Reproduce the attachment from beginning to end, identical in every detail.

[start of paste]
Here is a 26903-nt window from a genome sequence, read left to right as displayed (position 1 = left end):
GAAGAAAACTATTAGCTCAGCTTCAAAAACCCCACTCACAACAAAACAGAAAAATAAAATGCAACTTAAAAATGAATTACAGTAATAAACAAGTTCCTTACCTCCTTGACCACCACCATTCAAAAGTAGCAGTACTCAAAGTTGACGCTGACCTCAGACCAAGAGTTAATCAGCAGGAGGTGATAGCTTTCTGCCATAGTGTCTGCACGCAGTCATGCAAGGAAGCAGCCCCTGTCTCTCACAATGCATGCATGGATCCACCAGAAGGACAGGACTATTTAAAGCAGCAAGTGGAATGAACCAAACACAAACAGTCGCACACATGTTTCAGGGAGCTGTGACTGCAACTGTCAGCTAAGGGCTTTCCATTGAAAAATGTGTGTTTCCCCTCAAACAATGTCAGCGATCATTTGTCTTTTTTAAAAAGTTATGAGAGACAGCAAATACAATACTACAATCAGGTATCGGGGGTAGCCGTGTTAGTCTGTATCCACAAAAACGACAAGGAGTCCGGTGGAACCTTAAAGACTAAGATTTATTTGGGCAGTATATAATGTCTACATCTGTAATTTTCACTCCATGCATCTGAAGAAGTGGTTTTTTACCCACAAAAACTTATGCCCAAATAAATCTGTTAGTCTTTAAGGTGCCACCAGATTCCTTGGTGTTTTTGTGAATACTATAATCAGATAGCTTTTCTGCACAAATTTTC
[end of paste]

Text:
Here is a 26903-nt window from a genome sequence, read left to right as displayed (position 1 = left end):
GAAGAAAACTATTAGCTCAGCTTCAAAAACCCCACTCACAACAAAACAGAAAAATAAAATGCAACTTAAAAATGAATTACAGTAATAAACAAGTTCCTTACCTCCTTGACCACCACCATTCAAAAGTAGCAGTACTCAAAGTTGACGCTGACCTCAGACCAAGAGTTAATCAGCAGGAGGTGATAGCTTTCTGCCATAGTGTCTGCACGCAGTCATGCAAGGAAGCAGCCCCTGTCTCTCACAATGCATGCATGGATCCACCAGAAGGACAGGACTATTTAAAGCAGCAAGTGGAATGAACCAAACACAAACAGTCGCACACATGTTTCAGGGAGCTGTGACTGCAACTGTCAGCTAAGGGCTTTCCATTGAAAAATGTGTGTTTCCCCTCAAACAATGTCAGCGATCATTTGTCTTTTTTAAAAAGTTATGAGAGACAGCAAATACAATACTACAATCAGGTATCGGGGGTAGCCGTGTTAGTCTGTATCCACAAAAACGACAAGGAGTCCGGTGGAACCTTAAAGACTAAGATTTATTTGGGCAGTATATAATGTCTACATCTGTAATTTTCACTCCATGCATCTGAAGAAGTGGTTTTTTACCCACAAAAACTTATGCCCAAATAAATCTGTTAGTCTTTAAGGTGCCACCAGATTCCTTGGTGTTTTTGTGAATACTATAATCAGATAGCTTTTCTGCACAAATTTTC